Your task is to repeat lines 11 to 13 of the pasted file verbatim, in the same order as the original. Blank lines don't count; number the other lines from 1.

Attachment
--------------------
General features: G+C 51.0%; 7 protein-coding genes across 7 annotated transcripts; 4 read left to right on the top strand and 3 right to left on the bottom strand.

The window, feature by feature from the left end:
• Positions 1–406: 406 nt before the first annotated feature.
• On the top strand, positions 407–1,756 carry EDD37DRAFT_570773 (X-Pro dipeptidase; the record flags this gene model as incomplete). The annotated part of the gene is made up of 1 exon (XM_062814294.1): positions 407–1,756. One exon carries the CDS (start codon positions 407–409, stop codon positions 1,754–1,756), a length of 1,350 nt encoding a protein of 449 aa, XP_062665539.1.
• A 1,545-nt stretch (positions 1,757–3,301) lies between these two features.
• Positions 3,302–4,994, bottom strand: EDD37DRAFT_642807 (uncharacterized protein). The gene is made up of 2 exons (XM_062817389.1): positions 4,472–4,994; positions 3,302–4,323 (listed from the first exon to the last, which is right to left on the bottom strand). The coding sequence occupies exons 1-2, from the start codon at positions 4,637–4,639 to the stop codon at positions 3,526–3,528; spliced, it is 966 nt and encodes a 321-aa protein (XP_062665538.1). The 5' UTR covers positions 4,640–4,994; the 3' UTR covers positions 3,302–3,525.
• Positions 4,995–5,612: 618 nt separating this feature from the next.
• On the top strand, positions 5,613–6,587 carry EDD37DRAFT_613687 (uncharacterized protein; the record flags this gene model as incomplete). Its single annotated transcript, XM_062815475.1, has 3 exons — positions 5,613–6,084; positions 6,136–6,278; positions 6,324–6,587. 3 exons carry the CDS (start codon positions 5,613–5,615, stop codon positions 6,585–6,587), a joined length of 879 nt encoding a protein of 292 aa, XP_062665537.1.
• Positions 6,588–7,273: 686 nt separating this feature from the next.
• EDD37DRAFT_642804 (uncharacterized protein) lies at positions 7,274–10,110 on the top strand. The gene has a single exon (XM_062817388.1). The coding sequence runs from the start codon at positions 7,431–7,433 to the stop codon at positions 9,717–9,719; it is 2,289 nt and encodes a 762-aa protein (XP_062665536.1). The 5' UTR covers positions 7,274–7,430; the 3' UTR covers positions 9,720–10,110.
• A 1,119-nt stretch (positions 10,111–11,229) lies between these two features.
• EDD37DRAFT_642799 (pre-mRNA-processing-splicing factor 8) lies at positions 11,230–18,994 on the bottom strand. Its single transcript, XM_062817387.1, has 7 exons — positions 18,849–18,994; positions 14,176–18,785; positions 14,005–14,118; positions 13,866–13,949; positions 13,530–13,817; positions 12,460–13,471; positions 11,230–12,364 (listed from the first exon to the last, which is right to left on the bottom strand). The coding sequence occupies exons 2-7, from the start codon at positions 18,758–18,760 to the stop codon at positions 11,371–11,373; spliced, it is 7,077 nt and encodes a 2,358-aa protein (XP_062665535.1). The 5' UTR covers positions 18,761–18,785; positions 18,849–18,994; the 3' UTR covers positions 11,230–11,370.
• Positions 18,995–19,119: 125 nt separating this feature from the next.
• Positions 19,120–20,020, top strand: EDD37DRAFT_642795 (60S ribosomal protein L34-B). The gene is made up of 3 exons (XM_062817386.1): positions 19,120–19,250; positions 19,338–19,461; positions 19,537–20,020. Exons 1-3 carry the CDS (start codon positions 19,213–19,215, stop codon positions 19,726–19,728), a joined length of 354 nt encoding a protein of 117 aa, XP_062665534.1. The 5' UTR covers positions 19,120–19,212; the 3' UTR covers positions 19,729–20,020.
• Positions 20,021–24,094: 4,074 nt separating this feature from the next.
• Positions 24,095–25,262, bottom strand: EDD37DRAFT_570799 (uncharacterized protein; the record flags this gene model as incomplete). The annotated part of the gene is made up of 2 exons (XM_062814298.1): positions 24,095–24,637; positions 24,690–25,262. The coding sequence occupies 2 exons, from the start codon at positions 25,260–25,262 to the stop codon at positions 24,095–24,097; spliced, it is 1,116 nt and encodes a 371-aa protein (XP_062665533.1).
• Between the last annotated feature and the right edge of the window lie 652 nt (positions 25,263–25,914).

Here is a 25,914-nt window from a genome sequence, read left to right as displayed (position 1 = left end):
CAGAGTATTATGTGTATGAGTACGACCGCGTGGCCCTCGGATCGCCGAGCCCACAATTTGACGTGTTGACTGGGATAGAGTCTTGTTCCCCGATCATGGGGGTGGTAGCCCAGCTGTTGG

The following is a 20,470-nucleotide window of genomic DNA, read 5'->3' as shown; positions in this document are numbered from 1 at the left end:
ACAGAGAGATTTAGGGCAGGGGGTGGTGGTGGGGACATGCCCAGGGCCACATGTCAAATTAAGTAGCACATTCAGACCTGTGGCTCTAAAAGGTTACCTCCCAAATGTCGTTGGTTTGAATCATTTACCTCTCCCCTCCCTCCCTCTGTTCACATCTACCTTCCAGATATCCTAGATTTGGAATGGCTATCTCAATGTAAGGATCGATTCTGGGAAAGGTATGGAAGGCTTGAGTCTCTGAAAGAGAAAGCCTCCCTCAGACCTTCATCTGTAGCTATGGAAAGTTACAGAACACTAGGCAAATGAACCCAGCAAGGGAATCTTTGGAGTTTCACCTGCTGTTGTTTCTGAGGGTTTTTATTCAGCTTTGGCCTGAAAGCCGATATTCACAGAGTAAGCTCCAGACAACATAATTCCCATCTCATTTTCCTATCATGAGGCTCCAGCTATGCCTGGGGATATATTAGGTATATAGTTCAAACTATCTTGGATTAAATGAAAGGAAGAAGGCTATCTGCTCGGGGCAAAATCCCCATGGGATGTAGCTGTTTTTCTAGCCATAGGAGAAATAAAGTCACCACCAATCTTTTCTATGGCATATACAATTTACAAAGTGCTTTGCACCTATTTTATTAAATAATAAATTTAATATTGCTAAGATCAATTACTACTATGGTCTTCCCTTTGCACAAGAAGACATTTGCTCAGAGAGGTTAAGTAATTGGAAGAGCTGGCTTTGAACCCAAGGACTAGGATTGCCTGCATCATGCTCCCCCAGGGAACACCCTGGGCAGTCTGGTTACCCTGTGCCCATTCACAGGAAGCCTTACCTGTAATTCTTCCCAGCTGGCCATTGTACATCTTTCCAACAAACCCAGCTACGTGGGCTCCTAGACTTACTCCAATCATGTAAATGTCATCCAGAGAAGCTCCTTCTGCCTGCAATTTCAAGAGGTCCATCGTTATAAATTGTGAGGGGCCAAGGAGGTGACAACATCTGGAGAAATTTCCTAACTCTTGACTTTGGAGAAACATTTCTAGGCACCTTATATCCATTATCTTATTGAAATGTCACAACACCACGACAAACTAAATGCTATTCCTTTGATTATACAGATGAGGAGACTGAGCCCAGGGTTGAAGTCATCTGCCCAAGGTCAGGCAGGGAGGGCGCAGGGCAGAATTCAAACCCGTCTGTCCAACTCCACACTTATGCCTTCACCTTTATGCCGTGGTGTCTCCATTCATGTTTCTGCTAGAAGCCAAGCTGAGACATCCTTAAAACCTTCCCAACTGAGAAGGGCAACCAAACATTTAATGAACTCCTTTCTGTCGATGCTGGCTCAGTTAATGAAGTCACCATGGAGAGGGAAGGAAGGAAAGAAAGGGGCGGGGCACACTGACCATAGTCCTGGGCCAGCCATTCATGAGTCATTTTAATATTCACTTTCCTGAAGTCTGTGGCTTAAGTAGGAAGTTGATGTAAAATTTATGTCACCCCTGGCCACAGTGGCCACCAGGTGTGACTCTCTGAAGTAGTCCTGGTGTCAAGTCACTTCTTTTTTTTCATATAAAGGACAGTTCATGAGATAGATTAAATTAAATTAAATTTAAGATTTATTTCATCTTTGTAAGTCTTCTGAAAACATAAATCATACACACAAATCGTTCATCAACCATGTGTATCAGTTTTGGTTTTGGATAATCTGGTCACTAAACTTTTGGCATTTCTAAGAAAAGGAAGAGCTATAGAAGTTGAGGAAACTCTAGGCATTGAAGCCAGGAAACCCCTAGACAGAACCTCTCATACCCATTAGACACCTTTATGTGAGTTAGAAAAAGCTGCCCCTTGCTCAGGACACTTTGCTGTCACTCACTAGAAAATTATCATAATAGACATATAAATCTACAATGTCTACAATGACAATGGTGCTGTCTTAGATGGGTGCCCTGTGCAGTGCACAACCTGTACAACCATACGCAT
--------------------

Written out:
• A 1,119-nt stretch (positions 10,111–11,229) lies between these two features.
• EDD37DRAFT_642799 (pre-mRNA-processing-splicing factor 8) lies at positions 11,230–18,994 on the bottom strand. Its single transcript, XM_062817387.1, has 7 exons — positions 18,849–18,994; positions 14,176–18,785; positions 14,005–14,118; positions 13,866–13,949; positions 13,530–13,817; positions 12,460–13,471; positions 11,230–12,364 (listed from the first exon to the last, which is right to left on the bottom strand). The coding sequence occupies exons 2-7, from the start codon at positions 18,758–18,760 to the stop codon at positions 11,371–11,373; spliced, it is 7,077 nt and encodes a 2,358-aa protein (XP_062665535.1). The 5' UTR covers positions 18,761–18,785; positions 18,849–18,994; the 3' UTR covers positions 11,230–11,370.
• Positions 18,995–19,119: 125 nt separating this feature from the next.